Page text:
The old saying “cash is king” may soon be entirely obsolete, according to experts. The future of money is digital, according to a recent CNBC article.
The pandemic caused mass acceleration of certain sectors, and the shift toward contactless and digital payments during shutdowns has, in turn, led to greater acceptance of cash alternatives–namely cryptocurrency, economist Eswar Prasad told CNBC Make It.
“For many consumers and businesses that made the switch to digital payments, there is probably no going back, even if the pandemic-related concerns about the tactile nature of cash were to recede,” said Prasad, author, senior professor of trade policy at Cornell University, senior fellow at the Brookings Institution and the former head of International Monetary Fund’s China division.
He spelled out the shift simply: “The era of cash is drawing to an end and that of central bank digital currencies has begun.” His prediction of the future of money includes a combination of cryptocurrency, stablecoins, central bank digital currencies (CBDCs) and other forms of digital payment that will ultimately lead to the “demise of [physical] cash.”
Still, he believes that no single technology will be able to overtake it. He does not believe cryptocurrencies can do it by themselves and while stablecoins do have a better chance, he believes they have limited reach. As for CBDC, they would need to be easily and widely available.
Central bank digital currencies
Central bank digital currencies (CBDCs) are digital forms of central bank-issued money. Backed by a central bank, they represent money that is a direct liability of the central bank. Several central banks are in the early stages of experimenting with CBDCs, including China, Japan, Sweden and Nigeria, while the Bank of England and the European Central Bank are preparing for trials. The Bahamas produced the world’s first CBDC, called the sand dollar, according to Prasad.
While the U.S. Federal Reserve appears reluctant to begin the potential development of a CBDC, chair Jerome Powell has said the central bank is thoroughly researching the possibility.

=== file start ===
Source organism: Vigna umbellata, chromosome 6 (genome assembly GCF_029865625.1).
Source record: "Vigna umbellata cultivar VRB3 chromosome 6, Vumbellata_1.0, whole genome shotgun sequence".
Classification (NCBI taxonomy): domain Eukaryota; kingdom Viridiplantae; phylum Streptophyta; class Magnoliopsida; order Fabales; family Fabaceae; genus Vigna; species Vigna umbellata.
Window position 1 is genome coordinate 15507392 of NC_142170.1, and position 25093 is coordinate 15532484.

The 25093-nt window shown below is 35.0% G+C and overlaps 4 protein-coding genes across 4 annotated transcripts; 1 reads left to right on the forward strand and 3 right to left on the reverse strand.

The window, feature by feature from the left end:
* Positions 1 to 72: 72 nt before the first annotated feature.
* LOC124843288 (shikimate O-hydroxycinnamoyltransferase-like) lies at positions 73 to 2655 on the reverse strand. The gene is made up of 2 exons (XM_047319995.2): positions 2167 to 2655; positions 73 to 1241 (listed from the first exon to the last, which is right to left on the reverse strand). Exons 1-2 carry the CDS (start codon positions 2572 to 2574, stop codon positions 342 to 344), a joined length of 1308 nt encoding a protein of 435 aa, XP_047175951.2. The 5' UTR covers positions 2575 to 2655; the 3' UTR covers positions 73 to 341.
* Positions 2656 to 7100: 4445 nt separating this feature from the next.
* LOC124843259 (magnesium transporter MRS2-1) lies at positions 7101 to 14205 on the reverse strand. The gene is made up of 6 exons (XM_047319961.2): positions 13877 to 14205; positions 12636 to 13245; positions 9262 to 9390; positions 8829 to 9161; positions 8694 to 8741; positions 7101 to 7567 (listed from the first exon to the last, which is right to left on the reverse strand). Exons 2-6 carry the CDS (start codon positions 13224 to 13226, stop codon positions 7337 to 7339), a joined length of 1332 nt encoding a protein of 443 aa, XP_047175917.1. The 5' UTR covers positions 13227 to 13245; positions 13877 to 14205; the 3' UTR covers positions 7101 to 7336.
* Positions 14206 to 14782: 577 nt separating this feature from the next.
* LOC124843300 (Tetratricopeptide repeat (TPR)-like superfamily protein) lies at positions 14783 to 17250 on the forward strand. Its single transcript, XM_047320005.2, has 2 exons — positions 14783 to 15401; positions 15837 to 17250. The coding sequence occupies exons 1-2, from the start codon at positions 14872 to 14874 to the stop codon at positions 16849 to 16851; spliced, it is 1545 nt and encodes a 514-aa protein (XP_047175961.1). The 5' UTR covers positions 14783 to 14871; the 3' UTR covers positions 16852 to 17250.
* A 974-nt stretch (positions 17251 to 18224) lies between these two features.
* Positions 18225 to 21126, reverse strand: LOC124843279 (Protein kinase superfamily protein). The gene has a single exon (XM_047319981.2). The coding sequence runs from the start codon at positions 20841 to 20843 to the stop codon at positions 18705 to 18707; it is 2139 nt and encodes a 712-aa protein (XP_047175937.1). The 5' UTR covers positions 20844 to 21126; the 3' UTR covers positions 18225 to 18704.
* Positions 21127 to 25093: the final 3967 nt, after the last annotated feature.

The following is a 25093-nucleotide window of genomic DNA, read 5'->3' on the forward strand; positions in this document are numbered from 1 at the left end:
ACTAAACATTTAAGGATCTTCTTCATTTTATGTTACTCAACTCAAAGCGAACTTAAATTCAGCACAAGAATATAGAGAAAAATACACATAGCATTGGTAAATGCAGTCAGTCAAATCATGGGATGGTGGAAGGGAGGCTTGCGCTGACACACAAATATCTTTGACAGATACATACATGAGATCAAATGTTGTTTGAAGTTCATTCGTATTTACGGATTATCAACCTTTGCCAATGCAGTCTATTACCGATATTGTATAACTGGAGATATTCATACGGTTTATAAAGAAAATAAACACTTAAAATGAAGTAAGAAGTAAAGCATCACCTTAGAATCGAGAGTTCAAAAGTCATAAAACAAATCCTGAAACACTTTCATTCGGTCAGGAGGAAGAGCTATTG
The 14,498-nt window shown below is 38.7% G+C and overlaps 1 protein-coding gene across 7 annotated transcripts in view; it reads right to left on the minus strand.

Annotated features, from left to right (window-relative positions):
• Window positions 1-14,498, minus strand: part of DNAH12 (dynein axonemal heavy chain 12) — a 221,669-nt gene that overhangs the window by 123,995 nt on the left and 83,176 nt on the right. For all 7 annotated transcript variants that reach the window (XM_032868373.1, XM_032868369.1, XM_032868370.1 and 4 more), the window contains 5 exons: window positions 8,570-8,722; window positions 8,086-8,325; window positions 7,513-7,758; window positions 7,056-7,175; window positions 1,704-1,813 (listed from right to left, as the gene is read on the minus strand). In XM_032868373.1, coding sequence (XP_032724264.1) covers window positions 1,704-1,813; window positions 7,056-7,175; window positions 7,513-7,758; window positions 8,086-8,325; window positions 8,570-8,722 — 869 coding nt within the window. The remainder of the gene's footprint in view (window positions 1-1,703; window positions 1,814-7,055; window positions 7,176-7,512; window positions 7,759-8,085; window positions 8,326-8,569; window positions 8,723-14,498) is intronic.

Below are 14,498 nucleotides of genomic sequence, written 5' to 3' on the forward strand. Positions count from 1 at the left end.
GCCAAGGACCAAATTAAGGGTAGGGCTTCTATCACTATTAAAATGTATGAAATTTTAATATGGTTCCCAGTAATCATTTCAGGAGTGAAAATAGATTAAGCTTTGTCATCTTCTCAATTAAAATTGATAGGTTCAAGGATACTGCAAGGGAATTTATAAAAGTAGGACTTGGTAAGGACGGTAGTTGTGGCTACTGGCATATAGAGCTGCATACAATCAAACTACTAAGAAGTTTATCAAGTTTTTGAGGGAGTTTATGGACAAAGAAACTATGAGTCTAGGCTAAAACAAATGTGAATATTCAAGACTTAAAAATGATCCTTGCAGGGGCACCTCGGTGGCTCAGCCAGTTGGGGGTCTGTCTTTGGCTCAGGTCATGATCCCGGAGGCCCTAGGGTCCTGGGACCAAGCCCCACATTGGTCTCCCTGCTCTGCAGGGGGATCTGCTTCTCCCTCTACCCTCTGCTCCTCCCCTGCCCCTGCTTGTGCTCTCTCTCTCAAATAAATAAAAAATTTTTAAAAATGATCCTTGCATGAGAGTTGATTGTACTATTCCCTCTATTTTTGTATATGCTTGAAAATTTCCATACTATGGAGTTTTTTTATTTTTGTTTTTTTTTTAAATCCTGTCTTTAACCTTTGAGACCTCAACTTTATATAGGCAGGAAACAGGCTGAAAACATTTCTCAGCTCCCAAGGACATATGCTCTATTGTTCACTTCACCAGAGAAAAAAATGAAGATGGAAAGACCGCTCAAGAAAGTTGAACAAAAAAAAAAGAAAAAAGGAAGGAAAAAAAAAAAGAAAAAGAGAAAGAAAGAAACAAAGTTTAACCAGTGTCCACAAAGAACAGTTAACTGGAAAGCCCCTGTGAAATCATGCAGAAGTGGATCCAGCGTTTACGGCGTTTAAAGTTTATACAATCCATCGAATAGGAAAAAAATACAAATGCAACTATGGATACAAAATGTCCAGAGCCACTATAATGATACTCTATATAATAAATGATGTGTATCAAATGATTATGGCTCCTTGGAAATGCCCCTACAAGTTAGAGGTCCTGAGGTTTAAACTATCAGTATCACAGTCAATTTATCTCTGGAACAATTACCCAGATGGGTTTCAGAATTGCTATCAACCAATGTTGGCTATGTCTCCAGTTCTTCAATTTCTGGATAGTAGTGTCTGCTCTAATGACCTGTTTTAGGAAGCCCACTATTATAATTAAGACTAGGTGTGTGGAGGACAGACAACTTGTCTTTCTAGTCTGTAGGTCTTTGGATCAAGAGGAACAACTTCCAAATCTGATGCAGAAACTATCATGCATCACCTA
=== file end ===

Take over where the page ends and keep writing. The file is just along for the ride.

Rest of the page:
“The technology behind each CBDC depends on the preferences of the country and its central bank,” according to the article. “In some cases, CBDCs are run on distributed ledger technology, which is a type of database that can store multiple copies of financial records, like transaction history, across multiple entities. These entities can be managed overall by a central bank.”
This presents a major difference between CBDC and cryptocurrencies like bitcoin: CBDCs would be controlled by one entity – a central bank, which is why CBDC would not be considered a cryptocurrency.
This could produce pros and cons, according to Prasad: it would provide the poor and unbanked easy access to a digital payment system and basic banking services, but those perks could be met with a loss of privacy.
Stablecoins are cryptocurrencies that are meant to be affixed to a reserve asset, like gold or the U.S. dollar, but are not issued by a central bank. Stablecoins could be good for business in that they provide low-cost and easily accessible digital payments across national borders, Prasad explained.
“In fact, the Biden administration recently told Congress that when regulated, stablecoins could ‘support faster, more efficient and more inclusive payment options,’” according to the article.
Still, stablecoins caught the attention of U.S. lawmakers who claim they are a possible threat to financial stability, hence why Biden’s economic advisors recommended that Congress pass legislation to limit stablecoin issuance to only insured banks. This move, if accomplished, would give U.S. regulators greater jurisdiction over the industry and could make stablecoins more viable. Prasad also notes that the more prevalent use of stablecoins for exchange could also help the poor, unbanked and small businesses.
Cryptocurrencies should help make payment systems more efficient. Since traditional cryptocurrencies like bitcoin are decentralised, their value is usually derived from supply and demand.
“Bitcoin, for example, launched in 2009 with the intent to work as a peer-to-peer financial system. Its blockchain was carefully created and has a well-thought-out ecosystem,” according to the article. “Bitcoin also has a limited supply, which allows for built-in scarcity by design. Because of that, it’s seen as a store of value by its holders.”
Payments can be facilitated via quick and transparent financial transactions, even across borders. The current volatility of some cryptocurrencies does present some challenges.
The democratisation of finance will open doors that had previously been closed to the world’s poorest populations. The system still will not be perfect, according to Prasad, and education will be essential for the economically marginalised who lack financial literacy and digital access so that they can embrace opportunities in cryptocurrency.
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